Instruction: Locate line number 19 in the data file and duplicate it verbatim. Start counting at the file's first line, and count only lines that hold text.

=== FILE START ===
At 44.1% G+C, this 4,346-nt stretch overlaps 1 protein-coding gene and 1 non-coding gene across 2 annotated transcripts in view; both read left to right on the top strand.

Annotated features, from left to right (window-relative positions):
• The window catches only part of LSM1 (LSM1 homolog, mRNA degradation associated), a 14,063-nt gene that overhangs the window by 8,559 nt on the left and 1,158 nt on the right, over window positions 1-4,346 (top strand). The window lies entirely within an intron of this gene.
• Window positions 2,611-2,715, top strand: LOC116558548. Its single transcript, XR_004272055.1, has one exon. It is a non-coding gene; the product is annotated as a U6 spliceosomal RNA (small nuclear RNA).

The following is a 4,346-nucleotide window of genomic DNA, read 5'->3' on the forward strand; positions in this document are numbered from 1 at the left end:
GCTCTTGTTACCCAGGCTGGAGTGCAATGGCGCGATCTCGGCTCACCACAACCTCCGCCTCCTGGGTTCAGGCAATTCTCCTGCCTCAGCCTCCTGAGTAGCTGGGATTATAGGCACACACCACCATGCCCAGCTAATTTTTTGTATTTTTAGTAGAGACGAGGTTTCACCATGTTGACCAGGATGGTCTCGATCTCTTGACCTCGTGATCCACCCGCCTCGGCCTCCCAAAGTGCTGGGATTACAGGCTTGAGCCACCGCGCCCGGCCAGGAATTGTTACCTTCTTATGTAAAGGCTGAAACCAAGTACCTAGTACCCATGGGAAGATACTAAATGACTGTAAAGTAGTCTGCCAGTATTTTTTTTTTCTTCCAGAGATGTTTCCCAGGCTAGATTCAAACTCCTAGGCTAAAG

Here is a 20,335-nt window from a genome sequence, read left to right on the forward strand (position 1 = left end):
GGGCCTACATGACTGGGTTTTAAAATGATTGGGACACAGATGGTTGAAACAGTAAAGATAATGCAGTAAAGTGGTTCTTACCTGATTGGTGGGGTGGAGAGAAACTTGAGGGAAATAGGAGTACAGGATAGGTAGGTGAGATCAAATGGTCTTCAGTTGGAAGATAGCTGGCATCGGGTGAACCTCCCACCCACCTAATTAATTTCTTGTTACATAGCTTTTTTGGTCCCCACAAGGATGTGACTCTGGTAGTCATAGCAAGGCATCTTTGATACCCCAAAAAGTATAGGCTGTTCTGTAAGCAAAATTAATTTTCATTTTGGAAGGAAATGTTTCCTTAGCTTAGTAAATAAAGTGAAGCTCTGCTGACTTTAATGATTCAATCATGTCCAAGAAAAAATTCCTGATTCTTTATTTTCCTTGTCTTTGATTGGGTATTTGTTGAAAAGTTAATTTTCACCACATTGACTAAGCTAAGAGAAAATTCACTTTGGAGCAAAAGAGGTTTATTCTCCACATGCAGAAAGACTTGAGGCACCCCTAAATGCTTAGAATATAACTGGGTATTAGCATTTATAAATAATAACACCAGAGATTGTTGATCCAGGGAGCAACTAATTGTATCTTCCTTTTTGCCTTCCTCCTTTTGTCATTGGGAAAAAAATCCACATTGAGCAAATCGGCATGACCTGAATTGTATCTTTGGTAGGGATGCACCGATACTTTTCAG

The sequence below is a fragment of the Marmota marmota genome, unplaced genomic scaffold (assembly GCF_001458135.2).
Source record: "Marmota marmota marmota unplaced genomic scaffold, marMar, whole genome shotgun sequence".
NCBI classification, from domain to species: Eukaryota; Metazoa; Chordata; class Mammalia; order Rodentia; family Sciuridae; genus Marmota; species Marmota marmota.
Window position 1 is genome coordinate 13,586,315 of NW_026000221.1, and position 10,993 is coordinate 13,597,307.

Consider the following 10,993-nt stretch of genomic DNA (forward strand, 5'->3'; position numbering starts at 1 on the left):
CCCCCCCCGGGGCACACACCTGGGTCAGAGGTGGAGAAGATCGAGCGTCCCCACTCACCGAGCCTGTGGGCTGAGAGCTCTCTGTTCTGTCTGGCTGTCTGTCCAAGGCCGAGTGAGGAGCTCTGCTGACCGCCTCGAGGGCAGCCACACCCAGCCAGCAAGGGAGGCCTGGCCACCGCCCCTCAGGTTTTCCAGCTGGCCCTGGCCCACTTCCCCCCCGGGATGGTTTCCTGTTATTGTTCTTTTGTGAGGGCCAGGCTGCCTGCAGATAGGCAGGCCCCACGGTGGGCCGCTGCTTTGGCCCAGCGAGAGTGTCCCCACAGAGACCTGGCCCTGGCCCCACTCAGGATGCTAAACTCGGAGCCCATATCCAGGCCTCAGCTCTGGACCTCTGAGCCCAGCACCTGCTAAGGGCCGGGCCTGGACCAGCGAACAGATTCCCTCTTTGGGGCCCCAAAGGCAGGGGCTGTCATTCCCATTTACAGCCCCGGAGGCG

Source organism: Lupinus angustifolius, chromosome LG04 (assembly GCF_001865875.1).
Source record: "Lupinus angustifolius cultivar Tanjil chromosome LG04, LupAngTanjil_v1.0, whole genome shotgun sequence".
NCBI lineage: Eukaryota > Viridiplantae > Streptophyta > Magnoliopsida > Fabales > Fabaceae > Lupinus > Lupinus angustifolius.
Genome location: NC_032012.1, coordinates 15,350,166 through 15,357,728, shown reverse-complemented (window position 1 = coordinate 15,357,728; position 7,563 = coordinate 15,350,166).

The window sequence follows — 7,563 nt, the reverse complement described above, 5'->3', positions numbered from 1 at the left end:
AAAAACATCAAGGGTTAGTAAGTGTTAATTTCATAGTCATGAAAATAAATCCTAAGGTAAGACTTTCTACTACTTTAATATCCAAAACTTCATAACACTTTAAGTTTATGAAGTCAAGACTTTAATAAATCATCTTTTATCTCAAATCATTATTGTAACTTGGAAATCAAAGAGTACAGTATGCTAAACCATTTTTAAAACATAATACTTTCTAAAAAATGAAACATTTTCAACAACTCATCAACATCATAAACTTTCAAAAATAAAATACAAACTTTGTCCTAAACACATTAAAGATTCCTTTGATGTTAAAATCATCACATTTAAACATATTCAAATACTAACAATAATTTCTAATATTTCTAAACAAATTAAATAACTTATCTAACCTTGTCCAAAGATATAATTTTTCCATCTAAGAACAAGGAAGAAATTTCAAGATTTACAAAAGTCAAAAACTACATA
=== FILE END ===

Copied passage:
The window sequence follows — 7,563 nt, the reverse complement described above, 5'->3', positions numbered from 1 at the left end: